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Measuring the Effectiveness of Grants

Last week the Justice Department submitted a Report to Congress that documents the effectiveness of grant programs authorized by the Violence Against Women Act (VAWA).


The “Effectiveness of Grants” report goes beyond straight reporting of numbers of people served and trainings delivered. It also describes specific ways funding is bolstering our ability to pursue justice and apply effective techniques to respond to domestic violence, sexual assault, dating violence and stalking throughout the United States.


Vignettes--submitted by people whose lives have been saved by VAWA funds--illuminate the data in the report. The report shows how communities are using VAWA grants to ensure that the men and women who work inside and outside the justice system have the training they need to effectively administer justice and hold offenders accountable. The report demonstrates, for example, how funds help pay the salaries of detectives and prosecutors who handle domestic violence and sexual assault cases and advocates who help victims get the services they need.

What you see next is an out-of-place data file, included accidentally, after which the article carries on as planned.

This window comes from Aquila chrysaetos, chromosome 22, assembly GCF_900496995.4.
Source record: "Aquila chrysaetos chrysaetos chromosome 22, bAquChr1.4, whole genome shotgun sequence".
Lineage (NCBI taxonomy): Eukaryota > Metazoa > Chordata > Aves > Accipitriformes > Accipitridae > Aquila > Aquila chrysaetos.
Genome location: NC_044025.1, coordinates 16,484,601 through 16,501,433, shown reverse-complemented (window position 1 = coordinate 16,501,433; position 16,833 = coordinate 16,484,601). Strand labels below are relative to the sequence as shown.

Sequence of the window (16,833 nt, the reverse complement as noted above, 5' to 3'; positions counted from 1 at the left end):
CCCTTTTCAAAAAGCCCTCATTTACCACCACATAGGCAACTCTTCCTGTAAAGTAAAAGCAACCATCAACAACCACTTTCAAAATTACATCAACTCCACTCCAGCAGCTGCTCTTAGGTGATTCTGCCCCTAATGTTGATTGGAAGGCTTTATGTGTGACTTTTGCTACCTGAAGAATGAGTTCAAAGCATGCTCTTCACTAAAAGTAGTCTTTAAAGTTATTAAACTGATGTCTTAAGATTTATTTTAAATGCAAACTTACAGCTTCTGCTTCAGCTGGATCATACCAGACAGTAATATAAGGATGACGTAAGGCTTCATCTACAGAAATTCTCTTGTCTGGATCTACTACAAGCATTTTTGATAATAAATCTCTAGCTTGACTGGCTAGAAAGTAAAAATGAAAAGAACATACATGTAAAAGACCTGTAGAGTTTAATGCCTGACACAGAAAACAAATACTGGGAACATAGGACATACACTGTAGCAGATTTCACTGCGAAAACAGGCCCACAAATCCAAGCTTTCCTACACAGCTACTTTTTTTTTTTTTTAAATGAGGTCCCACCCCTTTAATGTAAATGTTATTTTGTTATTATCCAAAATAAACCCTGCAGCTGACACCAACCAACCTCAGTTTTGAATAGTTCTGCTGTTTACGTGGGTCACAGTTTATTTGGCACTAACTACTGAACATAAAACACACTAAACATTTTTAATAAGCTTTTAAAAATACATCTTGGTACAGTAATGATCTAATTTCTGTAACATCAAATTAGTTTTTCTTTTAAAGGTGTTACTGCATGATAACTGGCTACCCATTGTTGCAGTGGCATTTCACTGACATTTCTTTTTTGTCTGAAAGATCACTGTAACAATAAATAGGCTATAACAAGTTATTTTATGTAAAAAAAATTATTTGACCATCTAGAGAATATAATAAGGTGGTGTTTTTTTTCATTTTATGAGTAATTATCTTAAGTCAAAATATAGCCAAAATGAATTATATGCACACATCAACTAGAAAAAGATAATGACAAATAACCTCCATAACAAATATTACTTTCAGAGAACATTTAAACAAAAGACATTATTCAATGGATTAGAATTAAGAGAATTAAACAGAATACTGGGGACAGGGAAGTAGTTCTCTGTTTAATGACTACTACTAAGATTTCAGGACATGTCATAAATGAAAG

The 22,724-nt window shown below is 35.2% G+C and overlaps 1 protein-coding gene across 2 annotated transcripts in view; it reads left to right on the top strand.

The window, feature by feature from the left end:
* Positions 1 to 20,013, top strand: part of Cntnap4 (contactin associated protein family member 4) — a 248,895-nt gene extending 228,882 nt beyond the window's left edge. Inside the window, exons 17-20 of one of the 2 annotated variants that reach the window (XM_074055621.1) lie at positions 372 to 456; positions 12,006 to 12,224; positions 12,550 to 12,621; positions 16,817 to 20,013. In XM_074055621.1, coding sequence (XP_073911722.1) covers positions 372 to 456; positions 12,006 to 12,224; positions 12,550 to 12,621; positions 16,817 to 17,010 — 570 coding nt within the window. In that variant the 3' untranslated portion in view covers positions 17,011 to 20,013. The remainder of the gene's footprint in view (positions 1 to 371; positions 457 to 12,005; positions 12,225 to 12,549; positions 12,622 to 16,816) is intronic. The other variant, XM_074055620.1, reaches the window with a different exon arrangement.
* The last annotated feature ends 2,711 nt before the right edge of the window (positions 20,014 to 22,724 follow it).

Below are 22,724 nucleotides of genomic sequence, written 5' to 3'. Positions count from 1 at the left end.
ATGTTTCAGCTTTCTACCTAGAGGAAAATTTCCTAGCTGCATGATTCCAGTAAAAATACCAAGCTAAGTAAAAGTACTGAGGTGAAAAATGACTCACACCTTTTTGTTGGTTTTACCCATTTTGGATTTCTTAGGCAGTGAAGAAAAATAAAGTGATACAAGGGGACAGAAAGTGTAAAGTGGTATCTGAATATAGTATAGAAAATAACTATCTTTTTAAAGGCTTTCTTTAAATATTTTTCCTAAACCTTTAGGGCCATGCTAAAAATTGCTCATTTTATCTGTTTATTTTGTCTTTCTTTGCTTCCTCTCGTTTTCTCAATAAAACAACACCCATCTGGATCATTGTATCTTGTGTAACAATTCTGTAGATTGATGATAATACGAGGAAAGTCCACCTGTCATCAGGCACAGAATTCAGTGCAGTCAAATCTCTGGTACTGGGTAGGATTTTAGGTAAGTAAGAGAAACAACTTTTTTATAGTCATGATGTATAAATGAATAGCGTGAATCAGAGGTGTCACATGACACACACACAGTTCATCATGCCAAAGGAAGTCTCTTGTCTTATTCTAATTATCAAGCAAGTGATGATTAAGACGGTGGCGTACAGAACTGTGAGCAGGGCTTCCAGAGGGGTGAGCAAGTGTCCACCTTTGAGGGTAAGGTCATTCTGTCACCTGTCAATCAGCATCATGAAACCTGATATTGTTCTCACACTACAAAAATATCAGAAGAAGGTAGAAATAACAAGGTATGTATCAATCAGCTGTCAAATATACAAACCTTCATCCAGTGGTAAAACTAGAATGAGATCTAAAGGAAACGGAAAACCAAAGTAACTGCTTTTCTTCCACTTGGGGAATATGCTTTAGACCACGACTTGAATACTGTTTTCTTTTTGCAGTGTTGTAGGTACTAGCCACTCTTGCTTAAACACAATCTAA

The report also highlights how funds provide the beds that shelter children and their parents who flee violent homes, how funds help ensure that someone who has been sexually assaulted gets specialized care and has evidence collected for a rape kit, and how people who need legal help can get it if their safety hinges on what happens in court.


The “Effectiveness of Grants” report documents two years’ worth of investments in solutions and accomplishments that would have been impossible without VAWA.  But the report also highlights that much work remains to be done. OVW is committed to supporting proven strategies and solutions that further the common goal of ending sexual assault, domestic violence, dating violence and stalking.


Download the Biennial Report to Congress on the Effectiveness of Grant Programs Under the Violence Against Women Act [PDF]


Updated January 20, 2021